RE: [asa] Physicalism and Incarnation

From: Alexanian, Moorad <>
Date: Thu Mar 01 2007 - 15:07:33 EST

I would say that God is purely supernatural, whereas both Christ and man
are supernatural/physical/nonphysical but not in the same proportion or


-----Original Message-----
From: [] On
Behalf Of
Sent: Thursday, March 01, 2007 11:51 AM
To: Alexanian, Moorad; Johan Jammart;
Subject: Re: [asa] Physicalism and Incarnation

I forwarded this question on to a friend of mine, Kevin
Corcoran, Associate Professor of Philosphy at Calvin
College, whose interests are mainly just this issue. He
has not yet responded but I will quote from his book,
"Rethinking Human Nature, A Christian Materialists View on
the Human Soul."

On page 80 he directly addresses this issue of the
incarnation. Before I give you the quote, I will
summarize his view. He calls his view the The
Constitution View (CV), and contrasts it to compound
dualism. According to CV "we human persons are
constituted by our bodies without being identical with the
bodies that constitute us." And he goes on to illustrate
this with an analogy of a statue, a bronze statue for
example is constituted by bronze, but is not identical
with bronze.

Regarding the incarnation he says:

"One may ask how a Christian materialist can possibly
explain the incarnation. The putative problem is this, If
God is essentially an immaterial being, then how could
such a being become purely material without losing an
essential property? If the Second Person of the Trinity
loses an essential property, then wouldn't he cease to be
fully God?

"I believe CV actually offers a way of understanding the
dual natures of Christ that is somewhat more plausible
than that offered by substance dualism. According to the
Chalcedonian formulation, the incarnate Christ is one
person with two natures, a fully divine nature, and a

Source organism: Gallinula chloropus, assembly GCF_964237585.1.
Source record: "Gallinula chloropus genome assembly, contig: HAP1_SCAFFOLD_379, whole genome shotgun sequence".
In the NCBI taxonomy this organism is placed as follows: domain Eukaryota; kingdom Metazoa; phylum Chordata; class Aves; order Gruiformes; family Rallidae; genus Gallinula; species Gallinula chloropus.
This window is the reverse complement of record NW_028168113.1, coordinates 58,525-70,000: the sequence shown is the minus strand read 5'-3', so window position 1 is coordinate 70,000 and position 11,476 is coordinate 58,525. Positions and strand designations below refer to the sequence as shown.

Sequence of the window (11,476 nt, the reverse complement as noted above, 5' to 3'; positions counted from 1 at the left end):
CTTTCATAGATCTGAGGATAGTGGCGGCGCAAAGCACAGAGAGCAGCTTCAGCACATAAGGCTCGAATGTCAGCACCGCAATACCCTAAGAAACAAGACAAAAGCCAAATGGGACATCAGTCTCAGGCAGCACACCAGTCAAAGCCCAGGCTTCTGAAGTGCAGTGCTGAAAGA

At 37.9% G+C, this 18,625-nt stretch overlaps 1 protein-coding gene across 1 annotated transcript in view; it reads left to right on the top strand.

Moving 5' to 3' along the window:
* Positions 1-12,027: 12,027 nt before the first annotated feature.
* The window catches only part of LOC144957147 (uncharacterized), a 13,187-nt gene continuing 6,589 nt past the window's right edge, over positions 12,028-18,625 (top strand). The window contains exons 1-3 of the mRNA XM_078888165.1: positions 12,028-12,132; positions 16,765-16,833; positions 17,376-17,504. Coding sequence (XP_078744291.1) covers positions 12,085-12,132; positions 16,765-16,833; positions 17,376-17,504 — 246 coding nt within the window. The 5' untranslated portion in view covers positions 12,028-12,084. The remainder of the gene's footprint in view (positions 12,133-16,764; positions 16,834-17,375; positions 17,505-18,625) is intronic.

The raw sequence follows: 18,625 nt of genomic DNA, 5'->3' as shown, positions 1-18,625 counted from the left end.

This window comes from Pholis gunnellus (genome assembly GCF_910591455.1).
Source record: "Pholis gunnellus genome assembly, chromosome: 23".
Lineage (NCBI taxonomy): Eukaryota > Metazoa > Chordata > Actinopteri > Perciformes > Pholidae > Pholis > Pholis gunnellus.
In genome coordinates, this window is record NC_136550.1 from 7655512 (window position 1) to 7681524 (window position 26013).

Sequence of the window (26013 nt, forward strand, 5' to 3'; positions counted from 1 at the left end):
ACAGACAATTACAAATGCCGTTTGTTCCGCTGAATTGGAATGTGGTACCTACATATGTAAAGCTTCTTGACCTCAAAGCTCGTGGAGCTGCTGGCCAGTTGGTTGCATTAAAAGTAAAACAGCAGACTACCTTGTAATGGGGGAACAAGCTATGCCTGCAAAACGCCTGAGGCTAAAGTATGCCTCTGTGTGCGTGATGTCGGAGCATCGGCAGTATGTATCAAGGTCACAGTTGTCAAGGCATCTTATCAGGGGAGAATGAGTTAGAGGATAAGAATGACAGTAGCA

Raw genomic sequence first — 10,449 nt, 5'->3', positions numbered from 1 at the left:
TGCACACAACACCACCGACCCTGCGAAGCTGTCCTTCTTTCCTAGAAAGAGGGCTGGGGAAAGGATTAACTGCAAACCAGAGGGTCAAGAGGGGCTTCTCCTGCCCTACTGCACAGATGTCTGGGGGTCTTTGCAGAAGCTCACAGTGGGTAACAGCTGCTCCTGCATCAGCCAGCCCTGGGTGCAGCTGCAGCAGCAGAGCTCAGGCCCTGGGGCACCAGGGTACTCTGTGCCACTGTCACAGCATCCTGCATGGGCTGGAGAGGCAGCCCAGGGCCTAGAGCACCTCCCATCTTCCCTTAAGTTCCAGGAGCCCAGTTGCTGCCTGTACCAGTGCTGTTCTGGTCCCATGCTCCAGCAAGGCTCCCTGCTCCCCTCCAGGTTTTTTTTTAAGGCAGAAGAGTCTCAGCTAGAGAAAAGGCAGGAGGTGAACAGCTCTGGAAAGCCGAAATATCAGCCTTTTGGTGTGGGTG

fully human nature. CV divides things where one would
expect - between the human nature and the divine nature of
the single person. Keep in mind that the person of Christ
is not human; he is divine, being the Second Person of the
Trinity. But his one person, in the incarnation, had two
natures-human and divine. According the this
understanding of the dual natures, Christ is wholly
immaterial in his divine nature, and wholly material in
his human nature. Consider the less than elegant cleavage
substance dualists must offer. According to them Christ
is wholly immaterial in his divine nature, and partly
material and partly immaterial in his human nature."

So that is his answer. Just to clarify, in his view,
human beings are wholly material beings, not a combination
of spiritual (divine) and material (human). He goes on to
discuss imago dei in the next section of the book, but I
will leave it here for now.

On Thu, 1 Mar 2007 09:45:44 -0500
  "Alexanian, Moorad" <> wrote:
> One must understand what the word "incarnation" means
>and see if one can
> define it in purely physical terms. If one cannot, then
>the incarnation
> of Christ is incompatible with physicalism.
> Moorad
> ________________________________
>[] On
> Behalf Of Johan Jammart
> Sent: Thursday, March 01, 2007 5:28 AM
> To:
> Subject: [asa] Physicalism and Incarnation
> I have read articles on claiming that
>incarnation of Christ was
> incompatible with physicalism ==>
> I have read a discussion on this also on an blog:
> JJ: Trenton Merricks in an unpublished paper entitled
>'The Word Made
>Flesh: Dualism, Physicalism, and the Incarnation'
>presents a different
> view. We are human organisms. To be human is to be a
>human organism. So
> a divine subject becomes human by becoming a human
>organism. So an
> immaterial simple becomes a material composite. I think
>that no
> immaterial being can become a material being and that no
>simple can
> become a composite. So I do not hold this view.
> BV: You are a wise man.
> JJ: But the strategy is a coherent one.
> BV: How? It appears to be absurd on the face of it. An
>immaterial simple
> becomes a material composite without ceasing to be an
> simple?!?
> Next stop: The Twilight Zone.
> Is really physicalism incompatible with incarnation? Can
>an immaterial
> Christ became only material?
> Blessings,
> Johan
> To unsubscribe, send a message to
>with "unsubscribe
> asa" (no quotes) as the body of the message.

To unsubscribe, send a message to with
"unsubscribe asa" (no quotes) as the body of the message.

To unsubscribe, send a message to with
"unsubscribe asa" (no quotes) as the body of the message.
Received on Thu Mar 1 15:08:00 2007

This archive was generated by hypermail 2.1.8 : Thu Mar 01 2007 - 15:08:00 EST